Figure 2 displays the actual fabricated device utilizing the technology described here. As can be seen in this figure and more clearly in Fig. 3, the waveguide is lithographically terminated at both sides to allow free space probing of the light. The waveguide is 150µm in length and the lattice constant, hole radius, membrane thickness and the separation between the membrane and the substrate are 420nm, 120nm, 250nm, and 2µm respectively. This waveguide has a transmission window between 1540nm and 1620nm. Note that this technique allows for integration of the entire setup, including the free space optics, and that no transportation of the tapered fiber is necessary. Therefore the tapered fiber fabrication, interfacing with a photonic crystal circuit, and full four port measurements all are possible in one place.
In this section we will derive the transfer functions for all four ports of the coupler using a matrix method Ref. . Figure 4 illustrates our four port device. We assume that the coupler is lossless and instead take all the losses to arise from the coupler’s arms. We also assume identical facet reflectivities considering the fact that the facets have identical termination of photonic crystal lattice. Assuming a contradirectional coupling scheme we start setting up our equations for the case where the input is at the left facet of the waveguide. (See sets of Eq. (1))
Here all the parameters in [κ] are complex. α is the loss associated with the waveguide, and β f and βg are the fiber and waveguide propagation constants. lg and lf are the lengths of the coupler’s arms for waveguide and fiber respectively. r, t, and are reflectivity, transmissivity, and coupling coefficient of the waveguide facets. Solving for the transfer function, [T]((I-[κ] [R])-1[κ] [tin]) yields:
Had we assigned the input to the port 3 in Fig. 4 we would have obtained:
Each term in these matrices can be interpreted. For example the second element in matrix (2) shows that the light emanating from the fiber at port 2 is a combination of the light that is contradirectionally coupled from port 1 and the light that is contradirectionally and repeatedly coupled from the port 1 but after one complete round trip along the waveguide and through the coupler. Now let’s take the fourth element of matrix (2), by setting and Lg=2lg one recovers the transfer function of the unloaded waveguide resonator where Lg is the length of the waveguide resonator.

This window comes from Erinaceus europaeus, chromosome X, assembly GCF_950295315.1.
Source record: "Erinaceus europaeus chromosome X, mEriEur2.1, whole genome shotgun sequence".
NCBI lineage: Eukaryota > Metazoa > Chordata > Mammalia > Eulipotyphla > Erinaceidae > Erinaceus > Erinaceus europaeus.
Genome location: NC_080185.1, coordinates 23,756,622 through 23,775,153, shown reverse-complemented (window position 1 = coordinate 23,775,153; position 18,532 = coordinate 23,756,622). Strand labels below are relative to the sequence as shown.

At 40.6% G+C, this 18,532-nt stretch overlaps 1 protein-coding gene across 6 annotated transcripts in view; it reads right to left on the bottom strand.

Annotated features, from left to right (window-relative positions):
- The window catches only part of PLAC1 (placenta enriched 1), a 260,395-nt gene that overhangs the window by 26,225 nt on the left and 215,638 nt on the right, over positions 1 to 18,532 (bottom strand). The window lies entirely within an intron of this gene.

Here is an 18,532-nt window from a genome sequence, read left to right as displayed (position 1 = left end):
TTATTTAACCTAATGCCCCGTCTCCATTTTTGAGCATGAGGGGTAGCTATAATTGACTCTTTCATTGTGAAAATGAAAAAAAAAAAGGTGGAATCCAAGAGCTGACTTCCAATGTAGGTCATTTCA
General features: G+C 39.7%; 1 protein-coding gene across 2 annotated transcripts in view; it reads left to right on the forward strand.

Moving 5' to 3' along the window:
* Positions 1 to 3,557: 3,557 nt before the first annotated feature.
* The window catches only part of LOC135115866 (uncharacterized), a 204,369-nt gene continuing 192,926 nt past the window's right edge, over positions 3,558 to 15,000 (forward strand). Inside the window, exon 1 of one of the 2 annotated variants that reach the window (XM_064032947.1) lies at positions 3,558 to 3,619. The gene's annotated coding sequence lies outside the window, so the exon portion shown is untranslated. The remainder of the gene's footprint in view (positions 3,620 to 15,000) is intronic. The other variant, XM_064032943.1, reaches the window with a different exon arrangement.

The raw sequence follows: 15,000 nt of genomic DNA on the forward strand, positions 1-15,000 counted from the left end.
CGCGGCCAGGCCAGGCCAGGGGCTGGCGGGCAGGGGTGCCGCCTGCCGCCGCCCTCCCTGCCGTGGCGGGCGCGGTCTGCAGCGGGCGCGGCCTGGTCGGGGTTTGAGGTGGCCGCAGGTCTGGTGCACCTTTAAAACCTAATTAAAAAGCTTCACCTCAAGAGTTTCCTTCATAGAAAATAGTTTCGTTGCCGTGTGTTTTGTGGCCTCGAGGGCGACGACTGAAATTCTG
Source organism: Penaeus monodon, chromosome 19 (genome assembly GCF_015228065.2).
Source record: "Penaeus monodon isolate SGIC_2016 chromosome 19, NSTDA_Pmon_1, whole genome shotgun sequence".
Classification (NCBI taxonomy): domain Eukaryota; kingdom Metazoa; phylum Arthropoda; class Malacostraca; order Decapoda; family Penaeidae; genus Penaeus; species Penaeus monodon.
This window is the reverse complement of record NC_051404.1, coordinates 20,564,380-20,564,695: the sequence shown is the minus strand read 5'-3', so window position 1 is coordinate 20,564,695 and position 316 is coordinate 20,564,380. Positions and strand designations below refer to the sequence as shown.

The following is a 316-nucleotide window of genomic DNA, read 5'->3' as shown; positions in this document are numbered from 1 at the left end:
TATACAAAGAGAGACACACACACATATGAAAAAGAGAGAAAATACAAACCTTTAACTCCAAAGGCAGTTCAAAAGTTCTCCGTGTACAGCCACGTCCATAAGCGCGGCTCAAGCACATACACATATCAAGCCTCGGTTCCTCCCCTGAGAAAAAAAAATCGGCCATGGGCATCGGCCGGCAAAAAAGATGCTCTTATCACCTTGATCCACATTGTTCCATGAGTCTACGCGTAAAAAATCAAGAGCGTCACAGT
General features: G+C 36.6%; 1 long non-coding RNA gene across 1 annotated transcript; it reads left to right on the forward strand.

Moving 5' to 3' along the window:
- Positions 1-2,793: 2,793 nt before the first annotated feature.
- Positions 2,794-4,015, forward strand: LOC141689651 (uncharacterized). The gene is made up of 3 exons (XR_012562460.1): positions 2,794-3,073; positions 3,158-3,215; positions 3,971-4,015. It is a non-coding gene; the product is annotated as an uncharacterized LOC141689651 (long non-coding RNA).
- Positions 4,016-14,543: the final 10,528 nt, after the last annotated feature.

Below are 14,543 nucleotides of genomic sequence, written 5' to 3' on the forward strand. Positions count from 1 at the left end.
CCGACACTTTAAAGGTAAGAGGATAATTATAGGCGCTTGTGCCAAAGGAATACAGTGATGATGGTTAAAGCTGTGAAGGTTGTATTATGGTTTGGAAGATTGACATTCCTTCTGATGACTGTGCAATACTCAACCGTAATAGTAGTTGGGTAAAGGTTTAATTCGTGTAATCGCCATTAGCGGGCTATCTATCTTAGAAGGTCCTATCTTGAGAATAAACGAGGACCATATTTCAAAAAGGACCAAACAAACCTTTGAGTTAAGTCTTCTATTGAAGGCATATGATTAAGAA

To develop the spectroscopy tools for analyzing our experimental data we will first start with our unloaded (before the fiber is placed on defect region of the waveguide) Fabry-Perot cavity. The output power detected off of the right facet can be written as:
Equation (5) reveals that the spectrum of a Fabry-Perot cavity can be described by convolution of Dirac-Comb function and a broadening function that has a Lorentzian line shape. After performing the convolution it can be shown that the transmission spectrum of the waveguide can be fit by Lorentzians where the half-width of the Lorentzians has the following form where ng is the group index.
The group index can be extracted from the relative positions of the Lorentzians therefore the loss can be extracted from the width of the Lorentzians.
Figure 5 depicts the detected power from the right facet of the unloaded waveguide, when the light was launched through its left facet, and the fit to the data using the above technique. Figure 6 shows the extracted FWHM and the group index. The minimum waveguide propagation loss we have measured for this waveguide, using this technique, is 4.7dB/mm (A mirror reflectivity of 0.4 was assumed). The choice of for the horizantal axes becomes apparent after performing the convolution in Eq. (5) and regrouping the terms. With this choice of units the spacing between the Lorentzians is inversely proportional to the group index with a factor of 2π.